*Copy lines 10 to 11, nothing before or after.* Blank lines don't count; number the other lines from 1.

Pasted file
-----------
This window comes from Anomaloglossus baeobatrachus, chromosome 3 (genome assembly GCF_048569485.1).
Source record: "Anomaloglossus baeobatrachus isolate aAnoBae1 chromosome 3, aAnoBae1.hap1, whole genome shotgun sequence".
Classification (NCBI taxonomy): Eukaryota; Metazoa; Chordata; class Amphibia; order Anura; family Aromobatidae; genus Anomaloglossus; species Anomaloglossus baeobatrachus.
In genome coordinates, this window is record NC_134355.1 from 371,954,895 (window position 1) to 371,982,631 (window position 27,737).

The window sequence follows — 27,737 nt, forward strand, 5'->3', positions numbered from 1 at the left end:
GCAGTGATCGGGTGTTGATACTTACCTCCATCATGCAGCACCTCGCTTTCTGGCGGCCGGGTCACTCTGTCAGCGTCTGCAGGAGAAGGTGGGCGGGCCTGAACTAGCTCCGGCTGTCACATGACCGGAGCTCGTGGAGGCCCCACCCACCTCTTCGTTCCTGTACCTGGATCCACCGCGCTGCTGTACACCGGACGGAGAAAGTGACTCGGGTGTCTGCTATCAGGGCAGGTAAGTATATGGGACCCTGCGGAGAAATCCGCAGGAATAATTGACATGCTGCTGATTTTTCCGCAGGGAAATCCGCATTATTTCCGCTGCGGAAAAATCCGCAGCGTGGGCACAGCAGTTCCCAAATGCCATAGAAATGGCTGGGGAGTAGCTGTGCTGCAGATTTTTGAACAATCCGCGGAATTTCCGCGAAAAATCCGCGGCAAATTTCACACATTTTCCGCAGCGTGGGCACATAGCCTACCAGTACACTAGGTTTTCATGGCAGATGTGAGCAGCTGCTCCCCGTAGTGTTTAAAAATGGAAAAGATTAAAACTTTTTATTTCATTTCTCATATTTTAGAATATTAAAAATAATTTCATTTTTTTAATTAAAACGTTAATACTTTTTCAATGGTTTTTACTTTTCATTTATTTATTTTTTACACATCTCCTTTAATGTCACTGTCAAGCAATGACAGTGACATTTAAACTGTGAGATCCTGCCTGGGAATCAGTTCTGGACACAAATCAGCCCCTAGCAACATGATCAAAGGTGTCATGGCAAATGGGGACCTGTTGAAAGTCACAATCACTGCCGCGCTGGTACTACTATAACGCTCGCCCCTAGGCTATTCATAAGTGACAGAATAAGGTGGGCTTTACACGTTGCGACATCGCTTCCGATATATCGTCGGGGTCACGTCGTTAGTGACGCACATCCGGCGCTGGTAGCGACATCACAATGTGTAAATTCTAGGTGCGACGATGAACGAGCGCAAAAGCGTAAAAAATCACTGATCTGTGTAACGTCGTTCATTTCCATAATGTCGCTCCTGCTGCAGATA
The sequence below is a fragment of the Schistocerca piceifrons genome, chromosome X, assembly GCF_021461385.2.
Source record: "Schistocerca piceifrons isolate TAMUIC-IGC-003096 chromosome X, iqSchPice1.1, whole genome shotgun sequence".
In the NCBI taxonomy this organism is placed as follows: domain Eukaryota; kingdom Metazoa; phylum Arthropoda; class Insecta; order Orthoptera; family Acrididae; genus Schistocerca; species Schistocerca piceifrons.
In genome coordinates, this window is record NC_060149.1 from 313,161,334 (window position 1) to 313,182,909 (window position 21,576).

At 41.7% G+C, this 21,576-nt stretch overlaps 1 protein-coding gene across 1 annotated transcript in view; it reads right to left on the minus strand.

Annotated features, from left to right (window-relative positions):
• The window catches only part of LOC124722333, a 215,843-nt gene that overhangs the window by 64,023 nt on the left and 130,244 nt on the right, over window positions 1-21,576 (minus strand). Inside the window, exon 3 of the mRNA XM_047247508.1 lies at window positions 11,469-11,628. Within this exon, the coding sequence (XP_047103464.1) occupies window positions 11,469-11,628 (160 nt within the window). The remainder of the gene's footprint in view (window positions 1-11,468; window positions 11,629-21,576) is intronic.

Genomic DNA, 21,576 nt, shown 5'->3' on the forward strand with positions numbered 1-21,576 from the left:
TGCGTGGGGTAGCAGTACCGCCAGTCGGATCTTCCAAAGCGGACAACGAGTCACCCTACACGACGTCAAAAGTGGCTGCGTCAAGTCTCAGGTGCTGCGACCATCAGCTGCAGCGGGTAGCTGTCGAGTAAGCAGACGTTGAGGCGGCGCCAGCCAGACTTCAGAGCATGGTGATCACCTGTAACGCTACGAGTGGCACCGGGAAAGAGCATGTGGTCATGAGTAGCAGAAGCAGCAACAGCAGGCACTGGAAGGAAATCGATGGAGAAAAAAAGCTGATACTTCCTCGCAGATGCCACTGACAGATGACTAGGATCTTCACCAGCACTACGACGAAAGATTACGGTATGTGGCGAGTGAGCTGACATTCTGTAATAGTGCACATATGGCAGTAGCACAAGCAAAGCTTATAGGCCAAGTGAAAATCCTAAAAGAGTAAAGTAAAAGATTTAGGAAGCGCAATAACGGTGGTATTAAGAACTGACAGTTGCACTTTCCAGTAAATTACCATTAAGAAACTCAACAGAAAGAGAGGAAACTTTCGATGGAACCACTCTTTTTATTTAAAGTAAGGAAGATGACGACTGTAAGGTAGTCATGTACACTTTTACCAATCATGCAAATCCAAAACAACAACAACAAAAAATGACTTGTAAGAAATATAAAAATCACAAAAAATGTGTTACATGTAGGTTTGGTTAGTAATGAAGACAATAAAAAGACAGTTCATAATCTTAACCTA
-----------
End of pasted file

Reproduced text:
In genome coordinates, this window is record NC_060149.1 from 313,161,334 (window position 1) to 313,182,909 (window position 21,576).

At 41.7% G+C, this 21,576-nt stretch overlaps 1 protein-coding gene across 1 annotated transcript in view; it reads right to left on the minus strand.